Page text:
Actin filaments (F-actin) are polymers of globular free

monomers (G-actin). Actin polymerisation generates mechanical force from the difference

in chemical potential between a free G-actin and that same actin subunit

embedded in the filament (Footer, Kerssemakers, Theriot, & Dogterom, 2007). When a biological load is

close to a polymerising actin filament, the filament is thought to generate

pushing forces via a ratcheting mechanism. Filament growth is predicted to slow

and eventually stall as the applied force on the end of the filament approaches

the value determined by

where kB is Boltzmann’s constant, T is the

absolute temperature, ? is the elongation distance for addition of a single

subunit (2.7 nm for actin), C is the concentration of monomers in solution, and

Ccrit is the critical concentration for polymerization (equivalent

to koff/kon for elongation at a single filament end).

The total actin concentration in cells is typically is ~100

?M, of which 10-100 ?M is G-actin (Podolski & Steck, 1990). However, it is unknown what

percentage of this G-actin pool is available for polymerisation. The critical

concentration is also unknown, partly due to the involvement of actin-binding

proteins. Using the most generous assumptions that 100 % of the G-actin in a

cell is bound to ATP and able to polymerise, and that the effective in vivo

critical concentration is the same as the critical concentration for pure

ATP-actin in standard polymerisation buffer at the end of a filament (0.12 ?M)(Pollard, 1986), the maximum theoretical

force that could be generated in a cell by elongation of a single filament is ~

9pN.

Work is defined as

Thus, the maximum work that could be done is

(4) Optical trapping.

My Stokes drag calibration gives trap stiffness = 0.05 pN nm-1. What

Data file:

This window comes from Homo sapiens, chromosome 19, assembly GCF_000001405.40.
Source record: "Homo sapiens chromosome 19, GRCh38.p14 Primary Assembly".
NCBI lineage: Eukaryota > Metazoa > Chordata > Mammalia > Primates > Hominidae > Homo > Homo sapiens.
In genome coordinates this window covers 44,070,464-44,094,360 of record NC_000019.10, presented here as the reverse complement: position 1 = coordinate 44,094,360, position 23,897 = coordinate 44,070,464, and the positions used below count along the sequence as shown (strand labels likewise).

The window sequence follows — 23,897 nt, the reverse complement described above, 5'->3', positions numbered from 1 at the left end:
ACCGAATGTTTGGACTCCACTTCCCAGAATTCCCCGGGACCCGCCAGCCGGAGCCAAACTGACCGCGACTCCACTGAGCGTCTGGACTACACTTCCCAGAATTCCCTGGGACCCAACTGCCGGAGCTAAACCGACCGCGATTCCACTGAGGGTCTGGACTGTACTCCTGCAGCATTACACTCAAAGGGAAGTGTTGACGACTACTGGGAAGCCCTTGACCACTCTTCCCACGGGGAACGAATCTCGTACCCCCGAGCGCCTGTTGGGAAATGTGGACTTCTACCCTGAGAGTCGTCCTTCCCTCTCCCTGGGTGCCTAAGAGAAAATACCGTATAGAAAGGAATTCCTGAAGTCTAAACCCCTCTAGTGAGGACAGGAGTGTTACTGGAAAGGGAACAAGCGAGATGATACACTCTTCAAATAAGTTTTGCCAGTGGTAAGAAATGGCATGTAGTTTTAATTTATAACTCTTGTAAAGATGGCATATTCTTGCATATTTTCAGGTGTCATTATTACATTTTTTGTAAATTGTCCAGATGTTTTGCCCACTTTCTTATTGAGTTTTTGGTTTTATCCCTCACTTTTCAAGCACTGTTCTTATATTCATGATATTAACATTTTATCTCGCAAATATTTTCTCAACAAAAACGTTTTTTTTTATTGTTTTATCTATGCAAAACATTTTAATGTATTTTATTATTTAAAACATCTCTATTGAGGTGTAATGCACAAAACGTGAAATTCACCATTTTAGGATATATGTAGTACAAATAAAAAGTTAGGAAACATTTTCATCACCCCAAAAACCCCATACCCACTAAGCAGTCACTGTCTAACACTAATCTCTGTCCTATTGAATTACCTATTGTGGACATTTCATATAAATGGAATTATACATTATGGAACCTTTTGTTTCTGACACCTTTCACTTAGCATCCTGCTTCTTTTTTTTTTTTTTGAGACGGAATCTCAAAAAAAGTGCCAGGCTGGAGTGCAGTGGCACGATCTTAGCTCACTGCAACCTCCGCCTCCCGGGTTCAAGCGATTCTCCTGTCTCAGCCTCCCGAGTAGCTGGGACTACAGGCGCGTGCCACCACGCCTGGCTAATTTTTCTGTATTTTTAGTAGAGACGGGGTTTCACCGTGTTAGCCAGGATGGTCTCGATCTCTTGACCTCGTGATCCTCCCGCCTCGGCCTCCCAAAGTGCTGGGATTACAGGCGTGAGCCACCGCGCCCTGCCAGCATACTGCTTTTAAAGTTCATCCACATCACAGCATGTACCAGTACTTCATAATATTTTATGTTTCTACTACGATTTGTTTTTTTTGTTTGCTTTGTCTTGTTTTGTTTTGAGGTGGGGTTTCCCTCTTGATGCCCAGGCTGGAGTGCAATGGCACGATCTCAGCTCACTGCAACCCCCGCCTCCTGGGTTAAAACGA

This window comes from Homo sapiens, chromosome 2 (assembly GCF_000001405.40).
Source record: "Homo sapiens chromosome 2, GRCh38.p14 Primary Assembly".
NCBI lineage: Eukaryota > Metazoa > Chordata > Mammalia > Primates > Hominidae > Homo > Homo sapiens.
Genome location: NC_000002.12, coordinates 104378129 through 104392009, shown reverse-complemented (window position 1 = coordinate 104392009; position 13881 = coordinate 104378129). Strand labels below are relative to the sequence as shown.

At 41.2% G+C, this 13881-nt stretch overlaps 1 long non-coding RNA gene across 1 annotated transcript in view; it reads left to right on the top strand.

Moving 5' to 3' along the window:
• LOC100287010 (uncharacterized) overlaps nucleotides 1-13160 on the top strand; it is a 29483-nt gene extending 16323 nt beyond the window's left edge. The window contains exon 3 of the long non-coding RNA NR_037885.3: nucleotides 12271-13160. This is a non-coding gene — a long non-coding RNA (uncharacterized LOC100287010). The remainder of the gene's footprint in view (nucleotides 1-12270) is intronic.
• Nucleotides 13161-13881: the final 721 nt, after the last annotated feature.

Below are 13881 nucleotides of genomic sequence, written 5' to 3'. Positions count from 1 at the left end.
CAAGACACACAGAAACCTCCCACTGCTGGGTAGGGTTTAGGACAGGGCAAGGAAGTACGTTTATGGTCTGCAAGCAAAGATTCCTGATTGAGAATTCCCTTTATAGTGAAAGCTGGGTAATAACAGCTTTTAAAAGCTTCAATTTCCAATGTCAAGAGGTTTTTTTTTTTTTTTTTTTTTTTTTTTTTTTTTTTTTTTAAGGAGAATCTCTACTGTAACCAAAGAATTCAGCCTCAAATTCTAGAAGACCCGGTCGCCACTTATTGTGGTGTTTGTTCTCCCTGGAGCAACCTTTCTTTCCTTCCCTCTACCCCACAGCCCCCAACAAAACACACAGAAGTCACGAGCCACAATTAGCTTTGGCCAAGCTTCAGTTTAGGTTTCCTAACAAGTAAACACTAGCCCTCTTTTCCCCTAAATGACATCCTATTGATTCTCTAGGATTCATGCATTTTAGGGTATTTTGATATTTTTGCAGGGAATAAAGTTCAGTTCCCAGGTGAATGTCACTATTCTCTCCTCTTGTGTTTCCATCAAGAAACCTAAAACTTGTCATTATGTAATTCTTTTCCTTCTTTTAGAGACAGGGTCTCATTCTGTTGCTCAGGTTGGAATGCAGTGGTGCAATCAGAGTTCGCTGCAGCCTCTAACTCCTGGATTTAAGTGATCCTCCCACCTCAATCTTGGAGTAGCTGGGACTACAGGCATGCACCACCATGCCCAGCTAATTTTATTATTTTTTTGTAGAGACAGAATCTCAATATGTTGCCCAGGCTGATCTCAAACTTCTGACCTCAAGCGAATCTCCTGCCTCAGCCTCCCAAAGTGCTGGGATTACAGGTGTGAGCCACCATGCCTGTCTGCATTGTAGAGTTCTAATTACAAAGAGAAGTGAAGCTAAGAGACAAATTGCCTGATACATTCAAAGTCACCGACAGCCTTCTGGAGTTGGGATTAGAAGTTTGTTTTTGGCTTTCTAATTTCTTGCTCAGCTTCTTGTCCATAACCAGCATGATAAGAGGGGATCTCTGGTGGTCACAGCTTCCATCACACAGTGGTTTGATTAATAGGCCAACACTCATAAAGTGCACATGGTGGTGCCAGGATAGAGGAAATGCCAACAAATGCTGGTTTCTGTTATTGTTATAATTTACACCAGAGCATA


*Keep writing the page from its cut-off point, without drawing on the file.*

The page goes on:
will be the RMS deviation of position of a 0.5 ?m bead in this trap?

The root-mean-square (RMS) deviation is given by

where is the Boltzmann constant, T is the absolute

temperature, and is the trap stiffness. Assuming a

standard temperature of 298.15 K, the RMS deviation will be 9 nm. The bead size

is not required for this calculation since it has already been used in the

Stokes drag calibration.

(5) Calculate the

free energy (energy available to to do work) released by the hydrolysis of 1

mole of ATP:

The free energy released by the hydrolysis of 1 mole of ATP

is

where is the standard Gibbs free energy of formation

of ADP and from 1 mole of ATP, is the Boltzmann constant, and T is the

absolute temperature. The Gibbs free energy change is dependent on the

concentrations of ATP, ADP and .

Under ‘standard’

conditions, where ATP, ADP and are all at 1 M, the Gibbs free energy of ATP

hydrolysis ranges from -28 to -34 kJmol-1, depending on the

concentration of Mg2+, which aids in ATP stabilisation (Rosing

& Slater, 1972). Physiological conditions are far from

this standard, and vary greatly between organisms. Using a of -37.6 kJmol-1 (“How

much energy is released in ATP hydrolysis?,” n.d.), and conditions in human

resting muscle (where ATP,ADP, and are 8 mM, 9 ,

and 4mM respectively), the free energy released by the hydrolysis of 1 mole of

ATP is -68 kJmol-1.